Once inside the church, we were surprised a second time to be welcomed by only a few worshipers. For as long as I can remember, the church was always filled to capacity, packed with hundreds if not thousands of pilgrims and tourists on Holy Saturday. This year, Israeli authorities prohibited entry to pilgrims so police could access it freely and easily. Has the formula changed? Is the church for worshipers or for the 1,500 police officers (according to Israeli police spokesman Shmuel Ben-Ruby) on the premises that day?
Police limit access to the courtyard of the Holy Sepulchre, where thousands typically greet the procession. (photo: CNEWA, Jerusalem)
What a strange world we live in. Instead of faithful pilgrims, armed police officers, with guns in plain sight on their waists, welcomed us inside the church on Holy Saturday. Where else on earth do hundreds of armed police officers patrol the inside of a church other than here in the Old City — the holiest of places for Christianity? What an ugly sight indeed.
Once the last of the procession cleared the threshold of the church’s entrance, participants took their designated places, right outside the tomb adjacent to the small window, through which the Holy Fire would be handed to them about an hour later. For our part, the representatives of the 13 families rushed to the storage area to bring out the banners. As each of us held our respective banners, we proudly lined up and readied to lead the small procession around Christ’s tomb. Upon the patriarch’s signal, the 13 of us carrying the banners began to proceed around the tomb, followed by the choir from St. Jacob’s Church, clergy and, lastly, the patriarch.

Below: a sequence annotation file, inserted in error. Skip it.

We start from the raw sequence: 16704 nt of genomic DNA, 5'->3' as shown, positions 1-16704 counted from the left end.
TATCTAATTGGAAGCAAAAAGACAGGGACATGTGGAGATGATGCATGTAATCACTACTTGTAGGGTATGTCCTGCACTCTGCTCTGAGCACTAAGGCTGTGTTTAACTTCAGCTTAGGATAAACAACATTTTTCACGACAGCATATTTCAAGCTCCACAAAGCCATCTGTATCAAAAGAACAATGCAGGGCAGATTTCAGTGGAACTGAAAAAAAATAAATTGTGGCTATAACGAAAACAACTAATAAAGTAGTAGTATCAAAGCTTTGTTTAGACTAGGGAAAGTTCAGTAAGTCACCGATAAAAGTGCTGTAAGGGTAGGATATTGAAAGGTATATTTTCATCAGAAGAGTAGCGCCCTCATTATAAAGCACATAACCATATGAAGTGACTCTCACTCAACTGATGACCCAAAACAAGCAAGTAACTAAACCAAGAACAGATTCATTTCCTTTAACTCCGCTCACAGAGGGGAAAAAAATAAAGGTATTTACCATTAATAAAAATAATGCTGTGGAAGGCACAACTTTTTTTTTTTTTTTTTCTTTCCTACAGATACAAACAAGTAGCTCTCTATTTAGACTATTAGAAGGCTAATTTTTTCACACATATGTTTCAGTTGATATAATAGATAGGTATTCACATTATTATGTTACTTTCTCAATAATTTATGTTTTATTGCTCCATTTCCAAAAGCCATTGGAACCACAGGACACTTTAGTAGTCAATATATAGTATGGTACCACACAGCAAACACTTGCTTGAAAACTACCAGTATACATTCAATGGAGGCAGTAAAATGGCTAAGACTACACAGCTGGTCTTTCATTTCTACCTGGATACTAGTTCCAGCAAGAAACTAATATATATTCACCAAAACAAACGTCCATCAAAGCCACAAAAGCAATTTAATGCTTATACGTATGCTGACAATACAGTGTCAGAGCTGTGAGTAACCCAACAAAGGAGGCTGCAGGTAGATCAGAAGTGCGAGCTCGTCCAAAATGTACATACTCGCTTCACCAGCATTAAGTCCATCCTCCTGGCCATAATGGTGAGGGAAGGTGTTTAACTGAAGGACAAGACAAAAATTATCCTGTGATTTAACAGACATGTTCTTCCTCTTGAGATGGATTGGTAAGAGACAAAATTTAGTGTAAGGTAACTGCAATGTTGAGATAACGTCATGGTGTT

After the procession finished its third turn around the tomb, all lights in the church were shut off and the patriarch entered the sealed tomb. A few minutes later, he emerged holding the Holy Fire.
The mystified worshipers passed the fire from one to the other. In those moments, it seemed as though the skies opened up.It was a breathtaking experience. The church’s bells were rung to announce the arrival of the Holy Fire. The participants chanted as they passed the fire and hurriedly carried it to the roof of the Holy Sepulchre, which is the site of a Greek Orthodox monastery.